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Daily Nation : February 8th 2014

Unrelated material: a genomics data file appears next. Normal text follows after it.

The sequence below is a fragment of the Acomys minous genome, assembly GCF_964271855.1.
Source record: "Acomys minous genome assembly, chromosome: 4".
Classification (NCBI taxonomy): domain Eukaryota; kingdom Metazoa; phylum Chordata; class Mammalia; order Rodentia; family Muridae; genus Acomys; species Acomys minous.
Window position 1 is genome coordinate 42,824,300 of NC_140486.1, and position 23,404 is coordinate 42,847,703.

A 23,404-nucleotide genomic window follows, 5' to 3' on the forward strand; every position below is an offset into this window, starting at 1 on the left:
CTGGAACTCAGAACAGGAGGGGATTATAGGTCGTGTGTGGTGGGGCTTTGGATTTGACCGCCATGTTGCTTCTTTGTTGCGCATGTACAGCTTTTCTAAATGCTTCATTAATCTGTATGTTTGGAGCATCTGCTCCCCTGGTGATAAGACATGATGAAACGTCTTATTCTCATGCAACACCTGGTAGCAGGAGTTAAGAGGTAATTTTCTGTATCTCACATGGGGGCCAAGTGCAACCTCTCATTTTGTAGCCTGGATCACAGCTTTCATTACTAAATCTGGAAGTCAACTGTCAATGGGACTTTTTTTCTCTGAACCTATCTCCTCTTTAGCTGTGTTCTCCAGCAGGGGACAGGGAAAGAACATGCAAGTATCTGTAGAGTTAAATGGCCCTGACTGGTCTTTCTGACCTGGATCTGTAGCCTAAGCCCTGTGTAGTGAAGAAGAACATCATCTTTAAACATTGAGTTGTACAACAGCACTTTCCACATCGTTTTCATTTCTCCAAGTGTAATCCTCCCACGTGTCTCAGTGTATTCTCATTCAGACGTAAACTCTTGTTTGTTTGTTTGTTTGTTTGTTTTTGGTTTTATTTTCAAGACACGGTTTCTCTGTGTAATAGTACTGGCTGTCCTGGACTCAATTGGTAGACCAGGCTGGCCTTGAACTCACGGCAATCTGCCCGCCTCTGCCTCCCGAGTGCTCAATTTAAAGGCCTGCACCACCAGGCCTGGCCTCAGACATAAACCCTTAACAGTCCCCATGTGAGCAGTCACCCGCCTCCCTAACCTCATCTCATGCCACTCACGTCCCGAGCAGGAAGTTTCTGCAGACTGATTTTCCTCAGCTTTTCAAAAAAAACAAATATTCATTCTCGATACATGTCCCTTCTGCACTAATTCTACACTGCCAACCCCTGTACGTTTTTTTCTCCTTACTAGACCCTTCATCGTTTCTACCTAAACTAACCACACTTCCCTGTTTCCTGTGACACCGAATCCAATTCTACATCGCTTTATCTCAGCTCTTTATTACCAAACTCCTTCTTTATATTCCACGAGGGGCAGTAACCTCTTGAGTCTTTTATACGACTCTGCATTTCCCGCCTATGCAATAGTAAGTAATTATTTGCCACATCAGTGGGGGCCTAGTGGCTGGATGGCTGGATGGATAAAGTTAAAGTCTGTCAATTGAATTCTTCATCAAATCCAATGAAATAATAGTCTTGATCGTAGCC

30 | Weekend Readers corner Literary Discourse Stop these fights and offer solutions BY ANTONEY MUNAMBO LUVINZU Name calling has characterised the riveting dis- course on the intellectual vibrancy in our universities. We have, unfortunately, been treated to a litany of deeply flawed arguments peppered with up close and personal insults. My teacher, mentor, and good friend Prof Egara Kabaji dropped the seismic bombshell by asserting, rather strongly, that our universities have degenerated into rusty shells of their former selves. (Saturday Nation, January 18, 2014). The abrasive Dr Tom Odhiambo then penned a scathing rejoinder, (Saturday Nation, January 25, 2014), roping in revered critic, Professor Chris Wanjala. Odhiambo insolently termed their claims as misplaced nostalgia. Prof Wanjala, came out guns blazing, ruthlessly lambasting Dr Odhiambo for being envious of professors (Saturday Nation, February 1, 2014). Make no mistake: I have nothing but deep respect for these accomplished scholars. However, I have had enough of the theatrics. Prof Kabaji’s argument needs to be dissected. Is it true that the intellectual vibrancy in our universities has gone to the dogs? And if this be the case, what measures can we employ to salvage the situation? I am strongly persuaded that such is the direc- tion this conversation ought to take. For instance Prof Kabaji highlighted what he believes ails our universities. He attributes the dip to the lethargy and complacency of students and lecturers alike and the obsession for quick money by lecturers. This argument is not idle. However, he quickly veers off the rails and takes a swipe at Prof Maurice Atumbi and Taban lo Liyong. The plank of his argument is that we have lost direction, but he does not offer an alternative route! Being an authority in matters education, Kabaji should offer practical solutions. The writer is a teacher of literature Teach Kiswahili, not mother tongue BY WAINAINA WA NGATIA Some policies originating from some people in government leave one wondering whether the government has the interest of children at heart. Take for instance the recent announcement that the government intends to introduce the teaching of vernacular languages in all primary schools. While the intention is noble and has research evidence to back it, I hasten to add that in our Kenyan context, it is not prudent to do so. This is because introducing vernacular languages will only entrench tribalism as our children become conscious at a tender age that they belong to different ethnic groups. At a time when our society is riven by ethnic hatred, it would be prudent to formulate policies that would help make Kenyans more homogenous. Language policy, if well thought out, could go a long way in making Kenyans more homogenous. For our case, Kiswahili would be the language of choice. This is because besides being spoken by everyone across the country, it is also already a regional lingua franca. As is the case in Tanzania, Kiswahili, if enforced to be spoken in public places, can be the missing link in the puzzle of eliminating tribalism and nation making since with time, it will turn out to be everybody’s first language of expression. Although this might attract the ire of cultural activ- ists, I submit the next policy the government should think about is on how to do away with tribal names such that we erase the vestiges of our ethnicities completely. We are tired of names that re-awaken the ghosts of tribal hate and profiling. The writer lives in Ndaragwa Writer should be more tolerant over the views of other scholars BY VIVERE NANDIEMO in the 1960s and 70s’, Saturday Nation, January 25, 2014) brings out the scholar as boisterous and intellectually intolerant. Much as he argued intelligently on the various literary issues he raised, the tone of his article was utterly condescending towards the other scholars he mentioned. It is quite unfortunate that he T projects himself as the paragon of literary knowledge. It is outright intellectual braggadocio for Dr Odhiambo to refer to the mind boggling debates initiated by renown scholars on these pages as ‘noise.’ The questions that kept tormenting my mind as I reflected upon his article are: What makes him think that what he writes is the best? Why judge others so harshly? Isn’t it important for him to be reminded that no one has a monopoly of knowledge? He refers to David Maillu’s let- ter to Ngugi Wa Thiongo and the subsequent intellectual discourse revolving around the role of writers in a nation as ‘noise.’ As if that is not enough, he also dismisses Prof Egara Kabaji’s swipe at the Kenyan academy. He admonishes those scholars who decry the dearth of literary debates that characterised the 1960s and 1970s. He accuses them of misplaced nostalgia and challenges them to give tangible evidence of how these om Odhiambo’s article (‘Where is the evidence of big literary debates is Odhiambo runs away from the fact that the past literary discussions played a very important role in promoting literary scholarship in this country. He also runs away from the fact that nowadays our universities churn out half-baked graduates who can hardly apply their knowledge in practical life. It is my belief that one of the reasons Odhiambo does so much running away from these salient yet worrying facts is simply because he is also partly to blame. I wonder why he is distancing himself from the other dons, who should be blamed for lack of mentorship in our universities, as he puts it. Intellectual honesty demands Kabaji challenges young minds in our universities to engage in creative thinking. debates helped in solving Kenyan problems. This question clearly strikes at the heart of the role the literary artist and scholar in the society. Was it the role of the scholars to come up with the solutions to our problems? My answer to this question is no. These debates simply served as eye openers for Kenyans to see the bad things that were happening at the time and do something. And that is why we witnessed the second liberation struggle ignited by the likes of Ngugi, Micere Mugo, and Prof Anyang Nyongo, among other academics of the time. that Odhiambo should accept that he is among those who should be blamed for the sorry state of our academy. Kabaji is bold enough to admit that the country is suffering from academic indolence. Instead of accusing Kabaji, Odhiambo should convince us on what he has done to promote literary consciousness. It is unfortunate that he attempts to condemn Kabaji into silence just because he is exposing the soft underbellies of our academy. He must know that the likes of Kabaji are not selling their selfinduced despair in this forum, as he disparagingly puts it, rather they are playing a noble role of challenging the young minds to engage in creative activities. The writer teaches English and Literature at Sakuri Girls Secondary School in Kuria East Teacher training colleges should start awarding diplomas not certificates BY KIMANI WA NJUGUNA It was great to hear that teacher training colleges countrywide will be upgraded to offer diploma courses. According to Education Principal Secretary Dr Belio Kipsang, these colleges will be tailored to offer diploma courses instead of certificate programmes which they have been offering over the years. This move is timely because Kenyans are making fun of their teachers. A recent Unesco report revealed that some Kenyan teachers are weaker than their pupils in class. In the report released in January, the UN agency says millions of Kenyan children are failing to learn the basics despite much improved access to primary education, citing a 2010 survey of primary schools which showed that class six teachers scored an average of only 61 per cent in a mathematics test designed for their pupils. The survey observed that none of the teachers had complete mastery of the subject. Despite the fact that the country has made great strides in numbers reaching the end of primary schools, the report noted that Kenya ranks among 14 countries in the world known to have more than one million children out of school. In addition, 30 per cent of Ken- yan learners who complete four years of schooling are unable to read. Among the causes for this is the poor quality of teaching and increasing class sizes. However, teacher education institutions took the lion’s share of blame. This is because they fail to upgrade weak subject knowledge partly due to the fact that trainees are overloaded with learning demands. Trainees are required to take up 10 subjects and participate in teaching practice and peer teachings. This leaves little time to fill gaps in subject knowledge. Moreover, the educators ex- pected to impart skills to trainees have themselves received no instruction in training teachers for basic education. However, as the government tries all these to uplift standards, Kenyans hope that teachers will play their part. According to that UN report, in a typical Kenyan primary school, 13 per cent of teachers were absent during school visits. It is for this reason that if teachers want to be respected and taken seriously, they must take their work seriously. They should strive to be good role models worth emulating especially when it comes to work ethics. Teachers should wake up to the reality that they are the greatest resource this country can invest in for the sake of posterity. The writer teaches in Gatundu SATURDAY NATION February 8, 2014 Quality in education should be a priority BY JOSEPH G. MUTHAMA Since the introduction of free primary and subsidised free secondary education programmes in 2003 and 2008 respectively, the learners’ population has ballooned from 5.9 million to 9.4 million in primary schools and 1.1 million to 1.85 million in secondary schools, as per 2012 statistics. This is quite encouraging. However, if the recently re- leased KCPE exams is anything to go by, there is still room for improvement. Over the years, public schools have continued to perform dismally in comparison to private schools. The Kenya Schools Head Teachers Association has cited some reasons for this. A case in point is lack of resources. As a matter of fact, since 2003, the allocation to each pupil annually has remained at Sh1,020 while at secondary schools is Sh10,265 since 2008. Other issues include inadequate teaching staff, lack of infrastructure, poor supervision of curriculum, teachers strikes, bloated enrolment, skewed teacherpupil ratio among others. It is time we give priority to quality instead of quantity. The writer lives in Thika Embrace theatre in schools BY KIMTAI CHERONGIS Lupita Nyong’o is now a household name in Kenya. The media has captured her flamboyance, making Kenyans proud. Theatre arts can earn one a decent livelihood, and our institutions of higher learning must not take it for granted. However, most schools often brush aside theatre talent among their learners. They put more effort on other extra curricular activities like football, which rarely take our young ones far. Yes, I do not refute that foot- ball is equally good, but balance should be made. The government should encourage the nurturing of theatre arts and set aside a kitty to finance the same since excellence is not only found in books. The writer teaches English and literature at St Paul’s Kitum High School To contribute to this page, please send your comments to email@example.com a.com or write to The Editor, Saturday Nation, POB 49010, Nairobi 00100.